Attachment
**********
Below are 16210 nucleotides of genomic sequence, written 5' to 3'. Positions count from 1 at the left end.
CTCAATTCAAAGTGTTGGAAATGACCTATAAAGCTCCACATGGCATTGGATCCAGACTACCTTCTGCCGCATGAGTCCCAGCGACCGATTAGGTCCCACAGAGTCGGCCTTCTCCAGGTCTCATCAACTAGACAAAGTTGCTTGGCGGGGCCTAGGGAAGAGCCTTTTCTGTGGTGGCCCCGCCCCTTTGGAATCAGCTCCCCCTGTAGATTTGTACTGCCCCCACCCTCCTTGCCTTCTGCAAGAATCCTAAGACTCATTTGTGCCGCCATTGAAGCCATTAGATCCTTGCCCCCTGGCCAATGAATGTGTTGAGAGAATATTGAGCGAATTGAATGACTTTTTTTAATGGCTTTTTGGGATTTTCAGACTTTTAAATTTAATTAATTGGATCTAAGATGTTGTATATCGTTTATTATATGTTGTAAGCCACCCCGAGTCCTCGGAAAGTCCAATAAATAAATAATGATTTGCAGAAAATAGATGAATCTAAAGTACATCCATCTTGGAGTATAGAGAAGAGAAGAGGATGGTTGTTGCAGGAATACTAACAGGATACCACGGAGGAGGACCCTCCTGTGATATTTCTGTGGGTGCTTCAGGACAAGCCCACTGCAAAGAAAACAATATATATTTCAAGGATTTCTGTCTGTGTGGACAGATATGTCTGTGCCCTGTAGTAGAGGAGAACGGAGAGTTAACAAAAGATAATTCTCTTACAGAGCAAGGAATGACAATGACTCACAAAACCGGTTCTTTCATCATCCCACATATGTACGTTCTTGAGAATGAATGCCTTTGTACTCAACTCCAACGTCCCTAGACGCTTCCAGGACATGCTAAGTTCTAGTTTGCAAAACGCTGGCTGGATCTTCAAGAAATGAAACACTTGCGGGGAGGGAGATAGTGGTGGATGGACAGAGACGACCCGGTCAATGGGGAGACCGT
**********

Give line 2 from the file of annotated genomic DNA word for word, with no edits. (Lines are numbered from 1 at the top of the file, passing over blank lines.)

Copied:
CTCAATTCAAAGTGTTGGAAATGACCTATAAAGCTCCACATGGCATTGGATCCAGACTACCTTCTGCCGCATGAGTCCCAGCGACCGATTAGGTCCCACAGAGTCGGCCTTCTCCAGGTCTCATCAACTAGACAAAGTTGCTTGGCGGGGCCTAGGGAAGAGCCTTTTCTGTGGTGGCCCCGCCCCTTTGGAATCAGCTCCCCCTGTAGATTTGTACTGCCCCCACCCTCCTTGCCTTCTGCAAGAATCCTAAGACTCATTTGTGCCGCCATTGAAGCCATTAGATCCTTGCCCCCTGGCCAATGAATGTGTTGAGAGAATATTGAGCGAATTGAATGACTTTTTTTAATGGCTTTTTGGGATTTTCAGACTTTTAAATTTAATTAATTGGATCTAAGATGTTGTATATCGTTTATTATATGTTGTAAGCCACCCCGAGTCCTCGGAAAGTCCAATAAATAAATAATGATTTGCAGAAAATAGATGAATCTAAAGTACATCCATCTTGGAGTATAGAGAAGAGAAGAGGATGGTTGTTGCAGGAATACTAACAGGATACCACGGAGGAGGACCCTCCTGTGATATTTCTGTGGGTGCTTCAGGACAAGCCCACTGCAAAGAAAACAATATATATTTCAAGGATTTCTGTCTGTGTGGACAGATATGTCTGTGCCCTGTAGTAGAGGAGAACGGAGAGTTAACAAAAGATAATTCTCTTACAGAGCAAGGAATGACAATGACTCACAAAACCGGTTCTTTCATCATCCCACATATGTACGTTCTTGAGAATGAATGCCTTTGTACTCAACTCCAACGTCCCTAGACGCTTCCAGGACATGCTAAGTTCTAGTTTGCAAAACGCTGGCTGGATCTTCAAGAAATGAAACACTTGCGGGGAGGGAGATAGTGGTGGATGGACAGAGACGACCCGGTCAATGGGGAGACCGT